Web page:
December 7, 2015 by Canadian Underwriter
A recent Supreme Court of Canada decision, on the interpretation of Ontario’s Securities Act, is “generally a good development” for directors’ and officers’ liability insurers, a lawyer representing Insurance Bureau of Canada suggested Monday, despite that fact that the court ruling paves the way for shareholders’ lawsuits against former executives of the Canadian Imperial Bank of Commerce and two other firms.
Section 138.3 (1) of Part XXIII.1 of Ontario’s Securities Act “creates a statutory cause of action for misrepresentation in the secondary securities market,” wrote Mr. Justice George Strathy – then of the Ontario Superior Court of Justice – in a decision released in 2012.
In order to start an action for misrepresentation under the Ontario Securities Act, plaintiffs must obtain leave of the court.
Justice Strathy – now the Chief Justice of Ontario – ruled in 2012 that a shareholders’ lawsuit against CIBC was time-barred because of a three-year statute of limitations. His ruling was overturned on appeal.
Four individuals – former CEO Gerald McCaughey, former chief financial officer and chief risk officer Tom Woods, former CIBC World Markets CEO Brian Shaw and former chief risk officer Ken Kilgour – were named as individual defendants in that suit.
On appeal, the Court of Appeal for Ontario ruled that the plaintiffs’ lawsuit is not time-barred.
CIBC appealed that ruling to the Supreme Court of Canada, which dismissed CIBC’s appeal, in a divided ruling released Dec. 4.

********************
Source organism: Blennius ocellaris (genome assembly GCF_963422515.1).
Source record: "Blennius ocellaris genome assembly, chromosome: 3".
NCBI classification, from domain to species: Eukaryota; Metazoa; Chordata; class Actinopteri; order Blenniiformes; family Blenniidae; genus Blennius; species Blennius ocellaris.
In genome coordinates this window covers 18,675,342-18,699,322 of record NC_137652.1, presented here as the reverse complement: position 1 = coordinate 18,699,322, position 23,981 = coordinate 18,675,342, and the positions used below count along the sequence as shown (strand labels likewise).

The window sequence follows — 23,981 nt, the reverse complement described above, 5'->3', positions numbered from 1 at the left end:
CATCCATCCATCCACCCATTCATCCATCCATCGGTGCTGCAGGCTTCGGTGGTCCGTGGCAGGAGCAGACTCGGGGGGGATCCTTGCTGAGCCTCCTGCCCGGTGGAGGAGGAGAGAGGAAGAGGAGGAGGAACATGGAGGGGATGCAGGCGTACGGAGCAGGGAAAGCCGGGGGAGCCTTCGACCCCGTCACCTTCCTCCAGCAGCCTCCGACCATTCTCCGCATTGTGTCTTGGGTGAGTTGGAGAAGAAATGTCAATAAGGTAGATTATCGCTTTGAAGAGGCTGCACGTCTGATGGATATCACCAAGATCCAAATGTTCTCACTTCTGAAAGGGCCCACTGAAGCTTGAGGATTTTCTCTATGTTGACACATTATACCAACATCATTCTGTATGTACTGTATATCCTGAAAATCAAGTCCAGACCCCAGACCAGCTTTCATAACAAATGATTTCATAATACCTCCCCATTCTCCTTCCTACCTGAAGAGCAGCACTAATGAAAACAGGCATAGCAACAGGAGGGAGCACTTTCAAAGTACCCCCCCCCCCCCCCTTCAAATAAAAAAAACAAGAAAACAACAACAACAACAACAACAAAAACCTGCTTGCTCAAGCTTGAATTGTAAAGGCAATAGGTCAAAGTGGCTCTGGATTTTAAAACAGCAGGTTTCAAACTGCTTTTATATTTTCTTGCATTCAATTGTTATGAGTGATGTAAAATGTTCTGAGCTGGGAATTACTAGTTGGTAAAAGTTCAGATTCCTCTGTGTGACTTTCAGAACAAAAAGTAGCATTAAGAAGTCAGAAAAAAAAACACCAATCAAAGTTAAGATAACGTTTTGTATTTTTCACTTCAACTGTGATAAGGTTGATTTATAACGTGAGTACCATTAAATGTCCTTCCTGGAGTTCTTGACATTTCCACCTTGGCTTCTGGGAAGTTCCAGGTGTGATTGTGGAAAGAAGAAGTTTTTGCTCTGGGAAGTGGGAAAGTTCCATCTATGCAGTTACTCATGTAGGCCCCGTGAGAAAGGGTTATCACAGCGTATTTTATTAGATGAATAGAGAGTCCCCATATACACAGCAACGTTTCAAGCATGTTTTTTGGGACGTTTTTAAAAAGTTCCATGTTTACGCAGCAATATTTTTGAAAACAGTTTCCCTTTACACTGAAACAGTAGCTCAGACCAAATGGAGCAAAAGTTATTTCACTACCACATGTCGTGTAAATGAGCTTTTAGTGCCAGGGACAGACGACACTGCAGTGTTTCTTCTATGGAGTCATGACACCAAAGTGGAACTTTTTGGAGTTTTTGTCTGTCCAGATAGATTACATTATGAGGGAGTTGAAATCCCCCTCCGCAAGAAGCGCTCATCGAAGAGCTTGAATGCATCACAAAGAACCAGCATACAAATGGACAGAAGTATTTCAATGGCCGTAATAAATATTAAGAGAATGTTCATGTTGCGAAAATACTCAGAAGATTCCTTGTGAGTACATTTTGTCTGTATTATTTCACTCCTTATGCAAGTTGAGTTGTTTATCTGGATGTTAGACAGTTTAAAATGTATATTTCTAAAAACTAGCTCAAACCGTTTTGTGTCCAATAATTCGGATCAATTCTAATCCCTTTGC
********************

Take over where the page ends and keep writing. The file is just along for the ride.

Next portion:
Seven Supreme Court of Canada judges from heard CIBC’s appeal – and two separate cases – Feb. 9, 2015.
The judges issued three separate rulings.
One of those rulings was written by Madam Justice Andromache Karakatsanis on behalf of herself, Mr. Justice Michael Moldaver and Mr. Justice Clément Gascon.
Another was written by Madam Justice Suzanne Côté on behalf of herself, Chief Justice Beverley McLachlin and Mr. Justice Marshall Rothstein, who retired Aug. 30.
The seventh judge hearing the appeals – Mr. Justice Thomas Cromwell – wrote a third decision on behalf of himself.
Where all seven judges agreed was on the threshold test to obtain leave of an Ontario court to commence an action for misrepresentation in the secondary securities market.
In order to obtain leave, the Securities Act stipulates that there must be “a reasonable possibility that the action will be resolved at trial in favour of the plaintiff.”
Justice Strathy “interpreted this statutory language as establishing a relatively low threshold according to which leave will be denied only if, ‘having considered all the evidence adduced by the parties and having regard to the limitations of the motions process, the plaintiffs’ case is so weak or has been so successfully rebutted by the defendant, that it has no reasonable possibility of success,'” wrote Justice Côté of the Supreme Court of Canada.
This interpretation was upheld by the Court of Appeal for Ontario.
CIBC argued before the Supreme Court of Canada that this interpretation “failed to give proper effect to the Legislature’s intent that there be a meaningful assessment of the merits at the leave stage.”
Related: Three-year limitation period suspended in shareholders’ misrepresentation lawsuit against bank: Supreme Court of Canada